taste. Next to me racks of altimeters and clock dials waited

like upturned faces of children I would never have. I was

 

proud of Marie Curie who won two Nobel Prizes for discovering

liquid sunshine. How could I know it would be my embalming

fluid or that in 1922, Amelia Maggia died in Orange, NJ,

 

jawbone so rotten that the dentist lifted her entire mandible out

of her mouth. US Radium recorded cause of death as syphilis,

didn’t mention chemists used lead screens, masks and tongs

 

to handle radium while Amelia sucked in death. My friend Elsie

told me not to have a tooth pulled but in February,1925, I did.

The hole in my cheek would not heal; my uncle would pay

 

me a dime to go away so he did not have to look at it.

At least I wasn’t like Katherine Moore who slapped radium

around like it was cake frosting. With a grapefruit size tumor

 

jutting from her chin, her jaw was so deformed she didn’t go

out in public without pulling her coat collar up. My family

worked in the clock factory, my father had spelter shakes,

 

my uncle metal fume fever, my brother brass founder’s ague.

Quailing, my father was sure radium poisoning was killing me;

he dared not make any kick about it because he’d lose his job.

 

My own words dogpaddled, even when I listened to my heart,

cold disc of stethoscope on my chest, blood punching chambers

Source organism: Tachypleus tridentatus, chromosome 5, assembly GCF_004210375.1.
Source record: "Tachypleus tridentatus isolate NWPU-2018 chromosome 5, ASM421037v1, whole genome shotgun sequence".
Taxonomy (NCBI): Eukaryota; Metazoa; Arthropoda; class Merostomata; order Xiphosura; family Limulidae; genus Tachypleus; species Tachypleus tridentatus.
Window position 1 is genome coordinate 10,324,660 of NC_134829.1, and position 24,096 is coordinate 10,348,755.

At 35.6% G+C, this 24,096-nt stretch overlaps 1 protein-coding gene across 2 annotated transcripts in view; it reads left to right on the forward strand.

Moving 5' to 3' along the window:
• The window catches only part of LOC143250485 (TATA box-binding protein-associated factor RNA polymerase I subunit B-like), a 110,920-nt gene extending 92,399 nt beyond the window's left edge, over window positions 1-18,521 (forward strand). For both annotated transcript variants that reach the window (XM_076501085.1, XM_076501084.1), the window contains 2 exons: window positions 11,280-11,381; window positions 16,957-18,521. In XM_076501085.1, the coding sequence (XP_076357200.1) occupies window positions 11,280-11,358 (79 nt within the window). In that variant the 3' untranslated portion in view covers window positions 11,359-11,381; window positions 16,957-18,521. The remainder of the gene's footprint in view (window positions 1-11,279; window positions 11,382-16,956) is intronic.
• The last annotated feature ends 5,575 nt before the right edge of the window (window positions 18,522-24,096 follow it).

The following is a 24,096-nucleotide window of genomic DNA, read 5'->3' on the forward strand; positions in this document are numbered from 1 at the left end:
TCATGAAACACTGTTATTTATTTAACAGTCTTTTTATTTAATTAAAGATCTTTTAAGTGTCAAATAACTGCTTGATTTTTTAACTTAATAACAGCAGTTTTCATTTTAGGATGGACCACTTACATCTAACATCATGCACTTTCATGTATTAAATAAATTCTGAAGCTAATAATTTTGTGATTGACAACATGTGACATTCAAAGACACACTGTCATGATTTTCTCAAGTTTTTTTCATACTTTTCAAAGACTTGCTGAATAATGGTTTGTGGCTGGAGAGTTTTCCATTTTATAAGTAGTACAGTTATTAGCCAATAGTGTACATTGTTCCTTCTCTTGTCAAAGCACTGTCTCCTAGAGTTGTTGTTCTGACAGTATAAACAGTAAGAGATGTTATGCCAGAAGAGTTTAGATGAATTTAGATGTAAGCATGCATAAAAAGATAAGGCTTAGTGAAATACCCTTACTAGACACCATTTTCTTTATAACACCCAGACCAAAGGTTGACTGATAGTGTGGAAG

like fists in kid gloves nice girls like me wore in the 1920s.

 

III.  Edna Steberet, 35

 

Only 21, my friend Frances went to a better place with no

numbers to paint for men with hearts that beat like wind up

watches that ticked off her days. I still remember her standing,

 

one foot behind the other calf, rubbing her shoe on seam

of her silk stocking. It was the publicity, not her death,

that caused Waterbury Clock company to officially ban

 

lippointing, but not the use of radium. For a time our boss

gave us bowls of water to rinse brushes before putting

them in our mouth. Hard to keep water clean, we wasted

 

too much time and paint, and he took away the bowls.

I never stopped wetting my brush with my lips—I wanted

money for clothes to attract a special guy. Cobbling a life

 

together, I knew watches I painted were going to troops

overseas. I scratched my name and address on the back of dials.

Lots of GIs were lonely and wrote to me. I hoped a soldier

 

or sailor would visit, find me all dolled up, my hair rolled

into finger curls, pink silk dress, feet skewered into patent

high heels, hose without runs. I was young, filled with life.

 

Was it so wrong to want fun? After work, I was covered

with luminous powder, my clothes, fingers glowed, hair